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The Democrats, Greens, and increasingly Labor, have had a deepening love affair with Linux and the open source software movement over the past 12 months.
A hole was discovered in the mremap. Through this hole, it is possible for anyone with a local account on the system to gain root privileges. See CAN-2004-0077 for additional details. This is the kernel 2.2.25 counterpart to the security hole fixed in TSLSA-2004-0007.
"The alliance focuses on providing Mardon clients' a complete selection of options and enhanced world-class solutions; such as nationwide placement of medical staff, medical forms acquisition, document imaging, financial management and leasing, targeted marketing and e-communications, and total system engineering and integration."
Beginning this year, city and provincial governments nationwide will adopt Linux operating system for digitalization projects, accelerating adoption of the government open-source software policy, while boosting demand for Linux programs.
There were 25 security alerts issued last week:
- 4 from Conectiva
- 10 from Debian
- 2 from Fedora
- 3 from Gentoo
- 1 from Mandrake
- 1 from Red Hat
- 2 from Slackware
- 1 from SUSE
- 1 from Trustix
Multiple vulnerabilities were discovered in pwlib, a library used to aid in writing portable applications, whereby a remote attacker could cause a denial of service or potentially execute arbitrary code. This library is most notably used in several applications implementing the H.323 teleconferencing protocol, including the OpenH323 suite, gnomemeeting and asterisk.
During an audit, Ulf Harnhammar discovered a format string vulnerability in hsftp. This vulnerability could be exploited by an attacker able to create files on a remote server with carefully crafted names, to which a user would connect using hsftp. When the user requests a directory listing, particular bytes in memory could be overwritten, potentially allowing arbitrary code to be executed with the privileges of the user invoking hsftp.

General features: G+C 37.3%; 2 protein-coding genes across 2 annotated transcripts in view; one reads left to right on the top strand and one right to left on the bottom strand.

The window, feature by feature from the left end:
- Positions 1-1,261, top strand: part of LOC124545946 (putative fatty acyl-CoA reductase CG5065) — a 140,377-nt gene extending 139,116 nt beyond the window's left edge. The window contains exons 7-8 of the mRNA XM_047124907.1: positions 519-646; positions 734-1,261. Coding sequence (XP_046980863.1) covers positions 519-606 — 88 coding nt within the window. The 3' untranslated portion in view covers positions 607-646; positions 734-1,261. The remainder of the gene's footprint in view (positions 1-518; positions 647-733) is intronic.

Wind River, a major force in software embedded in devices such as cell phones or factory robots, has signed a deal with leading Linux seller Red Hat to jointly develop a version of the open-source software, the companies plan to announce Monday.
Business and governments are starting to show a real interest in expanding their use of Linux operating system software from servers to employees' desktops. It had been a while since I tried out desktop versions of Linux, and the time seems ripe for a fresh look. The conclusion: While Linux isn't for everyone, it has come a long, long way.
Currently, the company has about 4,000 paying customers, who brought in more than $10 million in sales in 2003.
Ever wonder how much traffic your applications can take before they start to show strains? Or what usage peaks your hardware can withstand? You can avoid the guesswork with JMeter, an Apache Foundation Java project used to simulate and analyze workloads on any given resource.
The latest in the series of public sector open source trials will begin next month, with local government users keen to adopt the technology.
Red Hat and Wind River Partner to Develop Linux Based Solution for Device Software Optimization Wind River Systems and Red Hat; Industry leaders partner to jointly develop a new Linux distribution; Alliance extends market opportunities; Red Hat Embedded Linux with Wind River will enable device software optimization
You might think that working on the command line means you are sentenced to a desktop without graphics or digital images. But that's wrong thinking. You may also be surprised to learn that some popular GUI applications for image processing can also be used from the CLI. Today we'll take a look at three tools for capturing, displaying, and massaging images from the CLI. They are all (import, display, and mogrify) part of ImageMagick.
One of the guys in the office kept saying "Debian is the way to go", and that's the way we went. I think Debian's becoming the only solution.
Another blow for Microsoft: on the heels of a free alternative to its Office software, a no-charge alternative operating system to Windows is now flooding the country. Knoppix, a Hebrew operating system requiring no installation, is the first real threat to the Microsoft monopoly in Israel.
It's not a new O'Reilly and Associates book, but it *is*, perhaps, the most concise and unbiased synopsis of this whole SCO/IBM/Novell/Linux debacle.
A series of interesting professional and personal questions are asked of this QT developer. [ Thanks to KDE Dot News
for the link. ]
Who would have thought that in the seemingly techie world of computer software, there exists a movement, akin to the free speech movement in the 1960s, called the free software movement or the open source movement.
Epcom Corporation, a leader in educational and consulting services, today announced the release of its web based eLearning module "SuSE Linux Enterprise Server 8 System Administration".
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